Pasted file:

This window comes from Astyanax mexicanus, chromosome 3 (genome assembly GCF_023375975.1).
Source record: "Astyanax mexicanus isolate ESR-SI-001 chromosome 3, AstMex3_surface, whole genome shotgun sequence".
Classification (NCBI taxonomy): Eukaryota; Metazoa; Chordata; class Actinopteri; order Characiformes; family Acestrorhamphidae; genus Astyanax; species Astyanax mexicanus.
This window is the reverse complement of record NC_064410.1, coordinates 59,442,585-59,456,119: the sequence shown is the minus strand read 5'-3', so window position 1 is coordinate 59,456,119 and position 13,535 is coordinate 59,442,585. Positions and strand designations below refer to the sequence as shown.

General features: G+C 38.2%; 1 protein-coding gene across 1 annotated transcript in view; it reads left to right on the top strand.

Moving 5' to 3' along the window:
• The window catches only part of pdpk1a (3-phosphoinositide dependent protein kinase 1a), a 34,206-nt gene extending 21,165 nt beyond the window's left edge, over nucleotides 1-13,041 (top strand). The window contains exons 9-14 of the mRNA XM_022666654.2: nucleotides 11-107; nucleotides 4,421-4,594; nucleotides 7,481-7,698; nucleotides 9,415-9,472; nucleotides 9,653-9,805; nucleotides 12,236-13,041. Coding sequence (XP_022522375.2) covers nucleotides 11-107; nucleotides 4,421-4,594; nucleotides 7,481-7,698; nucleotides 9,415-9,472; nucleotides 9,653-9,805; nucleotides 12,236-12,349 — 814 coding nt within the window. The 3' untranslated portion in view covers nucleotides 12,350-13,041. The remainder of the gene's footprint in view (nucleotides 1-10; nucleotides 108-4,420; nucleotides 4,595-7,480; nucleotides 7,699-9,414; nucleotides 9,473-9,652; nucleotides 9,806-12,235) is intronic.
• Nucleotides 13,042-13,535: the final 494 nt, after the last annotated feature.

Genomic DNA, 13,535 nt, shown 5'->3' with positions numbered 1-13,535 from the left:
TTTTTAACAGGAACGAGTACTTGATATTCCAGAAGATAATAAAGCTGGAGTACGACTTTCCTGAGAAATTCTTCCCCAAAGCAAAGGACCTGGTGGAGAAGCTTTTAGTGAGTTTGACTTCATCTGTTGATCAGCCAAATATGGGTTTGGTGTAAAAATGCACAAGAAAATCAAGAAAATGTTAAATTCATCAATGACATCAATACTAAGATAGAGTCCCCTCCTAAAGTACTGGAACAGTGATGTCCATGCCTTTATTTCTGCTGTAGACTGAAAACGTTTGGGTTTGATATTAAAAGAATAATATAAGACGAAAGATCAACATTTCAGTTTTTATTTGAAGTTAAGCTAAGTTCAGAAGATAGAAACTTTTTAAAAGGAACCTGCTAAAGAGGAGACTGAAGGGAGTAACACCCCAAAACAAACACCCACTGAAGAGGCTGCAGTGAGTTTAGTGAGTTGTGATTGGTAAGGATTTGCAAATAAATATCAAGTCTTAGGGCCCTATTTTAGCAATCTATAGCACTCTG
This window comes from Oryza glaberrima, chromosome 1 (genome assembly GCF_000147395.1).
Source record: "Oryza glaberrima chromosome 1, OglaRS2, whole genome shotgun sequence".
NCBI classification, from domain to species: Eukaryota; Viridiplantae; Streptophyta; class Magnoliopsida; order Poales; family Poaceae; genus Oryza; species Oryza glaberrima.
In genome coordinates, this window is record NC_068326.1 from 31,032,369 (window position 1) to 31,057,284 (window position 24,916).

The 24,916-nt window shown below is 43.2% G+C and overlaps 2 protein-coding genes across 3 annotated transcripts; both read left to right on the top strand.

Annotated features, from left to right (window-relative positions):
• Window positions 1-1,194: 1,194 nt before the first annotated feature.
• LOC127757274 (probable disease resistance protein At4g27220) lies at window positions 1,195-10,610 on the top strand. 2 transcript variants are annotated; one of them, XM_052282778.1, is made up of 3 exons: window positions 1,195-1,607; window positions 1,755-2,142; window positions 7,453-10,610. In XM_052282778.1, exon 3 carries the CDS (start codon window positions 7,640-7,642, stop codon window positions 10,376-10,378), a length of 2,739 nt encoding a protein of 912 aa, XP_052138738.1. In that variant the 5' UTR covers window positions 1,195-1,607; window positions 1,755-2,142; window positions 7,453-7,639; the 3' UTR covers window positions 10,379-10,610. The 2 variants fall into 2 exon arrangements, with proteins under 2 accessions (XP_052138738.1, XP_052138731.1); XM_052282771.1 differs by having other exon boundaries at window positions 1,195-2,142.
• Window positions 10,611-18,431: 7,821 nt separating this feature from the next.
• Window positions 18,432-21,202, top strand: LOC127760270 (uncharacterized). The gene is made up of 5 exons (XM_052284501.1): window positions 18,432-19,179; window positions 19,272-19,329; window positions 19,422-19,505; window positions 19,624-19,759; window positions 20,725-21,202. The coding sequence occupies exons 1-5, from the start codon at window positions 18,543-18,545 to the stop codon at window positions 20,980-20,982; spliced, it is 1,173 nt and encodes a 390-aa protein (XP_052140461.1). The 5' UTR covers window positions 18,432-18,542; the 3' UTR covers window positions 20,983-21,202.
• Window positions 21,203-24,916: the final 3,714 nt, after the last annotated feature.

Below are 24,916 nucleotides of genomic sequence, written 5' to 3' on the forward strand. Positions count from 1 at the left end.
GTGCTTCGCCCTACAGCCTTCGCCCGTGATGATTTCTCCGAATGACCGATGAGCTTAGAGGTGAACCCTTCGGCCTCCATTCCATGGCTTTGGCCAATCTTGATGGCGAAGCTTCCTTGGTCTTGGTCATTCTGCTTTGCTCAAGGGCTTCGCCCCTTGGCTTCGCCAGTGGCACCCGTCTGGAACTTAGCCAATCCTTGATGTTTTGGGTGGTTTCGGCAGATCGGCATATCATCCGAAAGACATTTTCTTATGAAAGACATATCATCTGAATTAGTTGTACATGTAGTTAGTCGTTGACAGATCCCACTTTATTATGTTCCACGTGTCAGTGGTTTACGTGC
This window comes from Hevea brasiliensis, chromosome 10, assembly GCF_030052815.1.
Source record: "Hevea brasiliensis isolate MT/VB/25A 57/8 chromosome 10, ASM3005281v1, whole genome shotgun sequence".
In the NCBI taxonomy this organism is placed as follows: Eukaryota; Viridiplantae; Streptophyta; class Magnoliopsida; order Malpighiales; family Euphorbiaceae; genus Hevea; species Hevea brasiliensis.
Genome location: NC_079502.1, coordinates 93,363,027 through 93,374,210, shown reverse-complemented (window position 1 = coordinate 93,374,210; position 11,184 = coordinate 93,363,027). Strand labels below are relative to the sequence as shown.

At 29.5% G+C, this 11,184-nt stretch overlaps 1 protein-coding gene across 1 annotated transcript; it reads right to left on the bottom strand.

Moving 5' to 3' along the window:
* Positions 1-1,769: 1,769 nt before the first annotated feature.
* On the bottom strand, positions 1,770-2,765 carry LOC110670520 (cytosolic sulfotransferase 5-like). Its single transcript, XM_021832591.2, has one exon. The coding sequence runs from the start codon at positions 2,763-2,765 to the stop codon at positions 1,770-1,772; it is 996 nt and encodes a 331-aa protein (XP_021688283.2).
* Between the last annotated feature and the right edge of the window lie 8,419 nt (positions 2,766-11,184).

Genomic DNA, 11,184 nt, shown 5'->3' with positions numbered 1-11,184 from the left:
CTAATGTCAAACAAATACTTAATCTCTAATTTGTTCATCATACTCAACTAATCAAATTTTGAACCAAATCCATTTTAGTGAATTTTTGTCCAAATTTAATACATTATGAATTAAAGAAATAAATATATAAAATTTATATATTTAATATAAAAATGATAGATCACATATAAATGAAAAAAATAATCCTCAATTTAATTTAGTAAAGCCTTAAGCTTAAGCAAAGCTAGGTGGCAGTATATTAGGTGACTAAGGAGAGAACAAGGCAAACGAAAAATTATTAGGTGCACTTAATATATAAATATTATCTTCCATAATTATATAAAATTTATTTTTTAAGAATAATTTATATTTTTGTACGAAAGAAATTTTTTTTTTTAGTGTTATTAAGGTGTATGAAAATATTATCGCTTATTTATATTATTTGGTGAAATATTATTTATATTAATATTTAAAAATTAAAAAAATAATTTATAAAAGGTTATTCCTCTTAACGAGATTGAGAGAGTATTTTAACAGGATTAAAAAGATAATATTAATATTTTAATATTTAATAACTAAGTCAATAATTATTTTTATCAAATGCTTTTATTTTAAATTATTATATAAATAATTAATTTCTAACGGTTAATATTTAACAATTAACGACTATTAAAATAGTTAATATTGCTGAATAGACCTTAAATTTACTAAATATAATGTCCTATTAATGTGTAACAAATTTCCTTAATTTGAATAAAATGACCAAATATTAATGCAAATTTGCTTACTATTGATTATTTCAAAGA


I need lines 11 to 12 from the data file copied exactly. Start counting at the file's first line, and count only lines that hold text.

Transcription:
This window comes from Oryza glaberrima, chromosome 1 (genome assembly GCF_000147395.1).
Source record: "Oryza glaberrima chromosome 1, OglaRS2, whole genome shotgun sequence".